EU court cancels 18.4 million euro Real Madrid state aid refund

In a decision handed down in July 2016, EU Competition Commissioner Margrethe Vestager said Real madrid and the Madrid City Hall had agreed an illegal transaction involving the sale of municipal land (AFP Photo/Franck FIFE)
In a decision handed down in July 2016, EU Competition Commissioner Margrethe Vestager said Real madrid and the Madrid City Hall had agreed an illegal transaction involving the sale of municipal land (AFP Photo/Franck FIFE)

Luxembourg (AFP) - A top EU court on Wednesday cancelled a European Commission decision from 2016 that forced Spain to recover 18.4 million euros from Real Madrid because it considered a real estate refund as illegal state aid.

"The Commission could not classify the disputed measure as state aid", as it did not "sufficiently demonstrate that it conferred an advantage to the plaintiff," said the ruling of the General Court of the European Union.

In a decision handed down in July 2016, EU Competition Commissioner Margrethe Vestager said the club and the Madrid City Hall had agreed an illegal transaction involving the sale of municipal land.

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In the deal, the club had paid 595,000 euros in 1998 for the land, but the operation had not come to fruition for technical reasons and authorities paid Real Madrid 22.7 million euros in compensation in 2011.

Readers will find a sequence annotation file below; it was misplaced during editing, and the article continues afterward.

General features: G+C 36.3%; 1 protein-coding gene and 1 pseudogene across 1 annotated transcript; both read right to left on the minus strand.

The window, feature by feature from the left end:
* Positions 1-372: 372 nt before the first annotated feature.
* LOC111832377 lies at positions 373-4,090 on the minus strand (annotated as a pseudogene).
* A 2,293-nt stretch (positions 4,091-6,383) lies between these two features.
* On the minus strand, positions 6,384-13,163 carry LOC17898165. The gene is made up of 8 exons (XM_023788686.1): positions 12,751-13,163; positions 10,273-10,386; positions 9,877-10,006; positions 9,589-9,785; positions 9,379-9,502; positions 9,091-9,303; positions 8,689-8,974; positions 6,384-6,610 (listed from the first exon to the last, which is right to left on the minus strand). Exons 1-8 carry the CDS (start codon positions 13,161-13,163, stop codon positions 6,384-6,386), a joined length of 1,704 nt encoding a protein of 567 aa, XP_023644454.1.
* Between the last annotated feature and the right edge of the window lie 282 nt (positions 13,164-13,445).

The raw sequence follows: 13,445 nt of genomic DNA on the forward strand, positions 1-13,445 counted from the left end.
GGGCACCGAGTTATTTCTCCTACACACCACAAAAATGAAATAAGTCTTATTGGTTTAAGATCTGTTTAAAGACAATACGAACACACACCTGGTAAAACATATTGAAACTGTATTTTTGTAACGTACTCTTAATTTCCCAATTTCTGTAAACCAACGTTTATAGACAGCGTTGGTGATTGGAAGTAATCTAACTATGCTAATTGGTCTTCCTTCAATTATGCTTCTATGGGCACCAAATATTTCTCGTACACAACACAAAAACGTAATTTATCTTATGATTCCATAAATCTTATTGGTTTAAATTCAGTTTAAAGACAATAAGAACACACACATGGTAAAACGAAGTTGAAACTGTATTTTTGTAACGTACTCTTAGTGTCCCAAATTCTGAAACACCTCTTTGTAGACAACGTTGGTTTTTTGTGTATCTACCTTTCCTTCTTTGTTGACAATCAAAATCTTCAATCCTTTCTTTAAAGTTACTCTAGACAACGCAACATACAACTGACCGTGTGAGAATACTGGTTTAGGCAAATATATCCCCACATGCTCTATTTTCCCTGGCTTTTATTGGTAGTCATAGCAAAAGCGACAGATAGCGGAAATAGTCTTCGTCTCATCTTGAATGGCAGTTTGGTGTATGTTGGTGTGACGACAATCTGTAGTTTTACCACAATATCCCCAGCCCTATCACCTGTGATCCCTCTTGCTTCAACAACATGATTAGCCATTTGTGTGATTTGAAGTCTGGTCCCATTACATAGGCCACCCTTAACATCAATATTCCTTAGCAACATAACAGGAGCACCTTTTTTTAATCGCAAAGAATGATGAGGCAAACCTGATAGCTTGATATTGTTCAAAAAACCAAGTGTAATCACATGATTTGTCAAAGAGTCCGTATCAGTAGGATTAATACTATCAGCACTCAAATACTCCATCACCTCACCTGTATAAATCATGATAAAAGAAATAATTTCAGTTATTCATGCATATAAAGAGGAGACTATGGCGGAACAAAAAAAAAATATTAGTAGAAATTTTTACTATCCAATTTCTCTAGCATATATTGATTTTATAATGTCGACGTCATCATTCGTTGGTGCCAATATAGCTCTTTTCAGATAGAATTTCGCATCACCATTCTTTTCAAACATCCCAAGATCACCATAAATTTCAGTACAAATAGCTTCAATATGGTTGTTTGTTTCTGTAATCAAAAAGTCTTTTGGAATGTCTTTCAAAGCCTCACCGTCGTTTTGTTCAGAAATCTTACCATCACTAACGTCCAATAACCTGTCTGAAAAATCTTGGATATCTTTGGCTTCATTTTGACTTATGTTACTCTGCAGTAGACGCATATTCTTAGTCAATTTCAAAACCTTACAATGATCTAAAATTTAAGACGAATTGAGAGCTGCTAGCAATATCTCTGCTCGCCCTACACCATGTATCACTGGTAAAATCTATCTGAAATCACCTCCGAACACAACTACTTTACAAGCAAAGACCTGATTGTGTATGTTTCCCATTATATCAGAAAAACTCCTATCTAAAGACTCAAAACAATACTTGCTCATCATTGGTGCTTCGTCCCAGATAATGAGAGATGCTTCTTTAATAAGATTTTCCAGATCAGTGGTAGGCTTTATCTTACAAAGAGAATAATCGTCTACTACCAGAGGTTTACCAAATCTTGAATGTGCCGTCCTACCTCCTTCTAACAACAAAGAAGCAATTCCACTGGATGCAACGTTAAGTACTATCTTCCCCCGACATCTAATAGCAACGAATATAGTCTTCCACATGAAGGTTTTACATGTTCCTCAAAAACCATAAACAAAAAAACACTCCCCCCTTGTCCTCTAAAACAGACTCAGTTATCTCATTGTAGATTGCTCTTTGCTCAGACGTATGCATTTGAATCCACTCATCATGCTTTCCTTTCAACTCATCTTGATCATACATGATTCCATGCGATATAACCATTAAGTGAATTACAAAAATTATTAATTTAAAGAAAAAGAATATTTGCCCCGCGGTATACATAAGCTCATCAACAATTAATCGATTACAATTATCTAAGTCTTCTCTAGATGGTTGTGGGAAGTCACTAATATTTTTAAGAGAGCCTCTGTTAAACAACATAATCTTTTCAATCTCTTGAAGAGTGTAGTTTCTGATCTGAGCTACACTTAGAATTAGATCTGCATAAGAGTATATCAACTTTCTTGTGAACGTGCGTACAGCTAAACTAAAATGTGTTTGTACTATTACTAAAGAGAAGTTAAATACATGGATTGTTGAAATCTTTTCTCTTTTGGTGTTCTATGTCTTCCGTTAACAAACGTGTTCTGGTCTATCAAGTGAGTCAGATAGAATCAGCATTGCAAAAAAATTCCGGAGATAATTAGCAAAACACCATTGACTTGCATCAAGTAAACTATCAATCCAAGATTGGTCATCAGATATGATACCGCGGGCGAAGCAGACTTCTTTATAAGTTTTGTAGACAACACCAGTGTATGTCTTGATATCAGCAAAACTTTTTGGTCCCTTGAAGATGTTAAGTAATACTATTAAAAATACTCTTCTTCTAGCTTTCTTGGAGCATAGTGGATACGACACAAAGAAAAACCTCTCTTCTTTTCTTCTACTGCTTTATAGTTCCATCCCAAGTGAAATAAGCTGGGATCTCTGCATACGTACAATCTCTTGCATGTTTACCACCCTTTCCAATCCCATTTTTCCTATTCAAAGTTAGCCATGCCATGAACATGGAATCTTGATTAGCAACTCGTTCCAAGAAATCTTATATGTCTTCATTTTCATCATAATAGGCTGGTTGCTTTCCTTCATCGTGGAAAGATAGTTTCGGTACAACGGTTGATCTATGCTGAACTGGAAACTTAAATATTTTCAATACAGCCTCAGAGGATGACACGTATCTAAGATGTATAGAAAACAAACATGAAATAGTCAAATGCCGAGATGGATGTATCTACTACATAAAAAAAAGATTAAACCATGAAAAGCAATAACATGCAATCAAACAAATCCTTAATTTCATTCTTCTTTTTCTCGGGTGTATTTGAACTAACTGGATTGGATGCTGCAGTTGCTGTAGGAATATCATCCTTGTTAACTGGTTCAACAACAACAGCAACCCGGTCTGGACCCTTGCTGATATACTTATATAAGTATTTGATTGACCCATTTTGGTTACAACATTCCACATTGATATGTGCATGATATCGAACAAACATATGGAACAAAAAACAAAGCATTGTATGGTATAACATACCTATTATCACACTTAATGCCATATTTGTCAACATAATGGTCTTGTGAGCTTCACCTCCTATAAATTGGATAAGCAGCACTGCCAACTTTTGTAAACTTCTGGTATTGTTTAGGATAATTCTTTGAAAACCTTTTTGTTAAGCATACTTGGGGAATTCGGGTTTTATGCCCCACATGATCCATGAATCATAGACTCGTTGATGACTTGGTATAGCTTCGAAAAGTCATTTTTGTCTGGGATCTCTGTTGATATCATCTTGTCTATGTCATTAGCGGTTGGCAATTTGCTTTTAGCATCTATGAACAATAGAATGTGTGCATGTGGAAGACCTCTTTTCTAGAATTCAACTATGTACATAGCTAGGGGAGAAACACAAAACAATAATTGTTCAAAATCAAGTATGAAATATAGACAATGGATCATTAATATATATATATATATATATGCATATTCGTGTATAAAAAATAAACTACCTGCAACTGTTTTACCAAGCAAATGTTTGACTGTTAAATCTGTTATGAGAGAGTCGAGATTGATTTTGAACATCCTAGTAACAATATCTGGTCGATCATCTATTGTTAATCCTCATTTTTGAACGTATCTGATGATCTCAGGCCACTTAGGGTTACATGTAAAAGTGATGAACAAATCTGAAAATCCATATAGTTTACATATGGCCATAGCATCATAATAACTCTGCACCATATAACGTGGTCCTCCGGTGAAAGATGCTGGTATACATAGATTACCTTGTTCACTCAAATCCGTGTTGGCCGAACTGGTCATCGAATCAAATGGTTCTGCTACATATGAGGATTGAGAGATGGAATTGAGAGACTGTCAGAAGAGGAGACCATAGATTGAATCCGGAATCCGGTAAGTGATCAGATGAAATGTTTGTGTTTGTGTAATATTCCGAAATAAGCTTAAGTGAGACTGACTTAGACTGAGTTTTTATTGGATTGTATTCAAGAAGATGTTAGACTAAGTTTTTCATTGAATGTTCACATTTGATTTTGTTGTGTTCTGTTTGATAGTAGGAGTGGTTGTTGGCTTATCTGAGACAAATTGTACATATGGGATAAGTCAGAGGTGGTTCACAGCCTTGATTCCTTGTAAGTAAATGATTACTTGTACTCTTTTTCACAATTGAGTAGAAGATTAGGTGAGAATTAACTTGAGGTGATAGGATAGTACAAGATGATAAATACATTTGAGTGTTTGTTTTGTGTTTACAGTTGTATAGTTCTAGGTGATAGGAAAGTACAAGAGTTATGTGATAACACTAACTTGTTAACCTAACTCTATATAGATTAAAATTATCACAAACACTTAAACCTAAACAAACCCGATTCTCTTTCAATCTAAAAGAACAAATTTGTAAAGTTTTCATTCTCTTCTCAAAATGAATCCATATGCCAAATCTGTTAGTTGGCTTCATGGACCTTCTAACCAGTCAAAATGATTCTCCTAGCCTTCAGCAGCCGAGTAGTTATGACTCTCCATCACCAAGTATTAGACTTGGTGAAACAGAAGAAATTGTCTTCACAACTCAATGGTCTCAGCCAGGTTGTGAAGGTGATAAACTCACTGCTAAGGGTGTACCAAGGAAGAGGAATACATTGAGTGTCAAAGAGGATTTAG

But according to a Barcelona firm mandated by the commission, it should have paid only 4.3 million euros leaving the land in question overvalued by 18.4 million euros, giving Real Madrid an unjustified advantage over other clubs.

Real Madrid lodged an appeal against this decision in October 2016.

"I am absolutely convinced that we will win," club president Florentino Perez said at the time.

In February 2019, the European Court of Justice annulled another commission decision involving four Spanish clubs, including Real, but also Barcelona, Osasuna and Athletic Bilbao, to repay illegal state aid.

These clubs were accused of having benefited, without justification, of a corporate tax rate five percent lower than that of other similar companies.

However, the General Court decided the commission had erred in its assessment, not having already sufficiently proved that the contested measure was illegal.

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